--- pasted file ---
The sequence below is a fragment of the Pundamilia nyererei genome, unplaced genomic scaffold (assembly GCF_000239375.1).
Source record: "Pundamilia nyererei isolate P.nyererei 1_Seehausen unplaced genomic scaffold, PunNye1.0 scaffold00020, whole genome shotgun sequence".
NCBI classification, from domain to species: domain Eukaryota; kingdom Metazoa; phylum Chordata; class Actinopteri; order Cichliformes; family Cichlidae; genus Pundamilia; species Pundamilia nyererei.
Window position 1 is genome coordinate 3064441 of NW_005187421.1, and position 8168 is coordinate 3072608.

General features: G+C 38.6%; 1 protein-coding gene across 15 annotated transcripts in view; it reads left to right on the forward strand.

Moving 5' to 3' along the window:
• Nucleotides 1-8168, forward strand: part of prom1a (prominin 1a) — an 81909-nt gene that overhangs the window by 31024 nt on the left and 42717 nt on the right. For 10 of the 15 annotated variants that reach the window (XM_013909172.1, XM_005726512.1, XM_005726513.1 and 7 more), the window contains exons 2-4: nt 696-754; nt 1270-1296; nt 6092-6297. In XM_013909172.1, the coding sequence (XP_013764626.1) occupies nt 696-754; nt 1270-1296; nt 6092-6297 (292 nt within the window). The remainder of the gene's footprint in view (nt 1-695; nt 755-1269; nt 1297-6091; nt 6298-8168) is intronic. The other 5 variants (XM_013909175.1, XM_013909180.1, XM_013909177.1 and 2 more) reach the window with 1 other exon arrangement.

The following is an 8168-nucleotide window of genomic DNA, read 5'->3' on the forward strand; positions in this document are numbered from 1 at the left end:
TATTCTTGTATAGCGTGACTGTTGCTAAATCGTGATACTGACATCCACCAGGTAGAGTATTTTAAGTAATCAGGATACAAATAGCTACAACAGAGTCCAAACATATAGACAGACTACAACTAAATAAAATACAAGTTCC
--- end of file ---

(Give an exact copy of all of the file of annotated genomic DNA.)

The sequence below is a fragment of the Pundamilia nyererei genome, unplaced genomic scaffold (assembly GCF_000239375.1).
Source record: "Pundamilia nyererei isolate P.nyererei 1_Seehausen unplaced genomic scaffold, PunNye1.0 scaffold00020, whole genome shotgun sequence".
NCBI classification, from domain to species: domain Eukaryota; kingdom Metazoa; phylum Chordata; class Actinopteri; order Cichliformes; family Cichlidae; genus Pundamilia; species Pundamilia nyererei.
Window position 1 is genome coordinate 3064441 of NW_005187421.1, and position 8168 is coordinate 3072608.

General features: G+C 38.6%; 1 protein-coding gene across 15 annotated transcripts in view; it reads left to right on the forward strand.

Moving 5' to 3' along the window:
• Nucleotides 1-8168, forward strand: part of prom1a (prominin 1a) — an 81909-nt gene that overhangs the window by 31024 nt on the left and 42717 nt on the right. For 10 of the 15 annotated variants that reach the window (XM_013909172.1, XM_005726512.1, XM_005726513.1 and 7 more), the window contains exons 2-4: nt 696-754; nt 1270-1296; nt 6092-6297. In XM_013909172.1, the coding sequence (XP_013764626.1) occupies nt 696-754; nt 1270-1296; nt 6092-6297 (292 nt within the window). The remainder of the gene's footprint in view (nt 1-695; nt 755-1269; nt 1297-6091; nt 6298-8168) is intronic. The other 5 variants (XM_013909175.1, XM_013909180.1, XM_013909177.1 and 2 more) reach the window with 1 other exon arrangement.

The following is an 8168-nucleotide window of genomic DNA, read 5'->3' on the forward strand; positions in this document are numbered from 1 at the left end:
TATTCTTGTATAGCGTGACTGTTGCTAAATCGTGATACTGACATCCACCAGGTAGAGTATTTTAAGTAATCAGGATACAAATAGCTACAACAGAGTCCAAACATATAGACAGACTACAACTAAATAAAATACAAGTTCC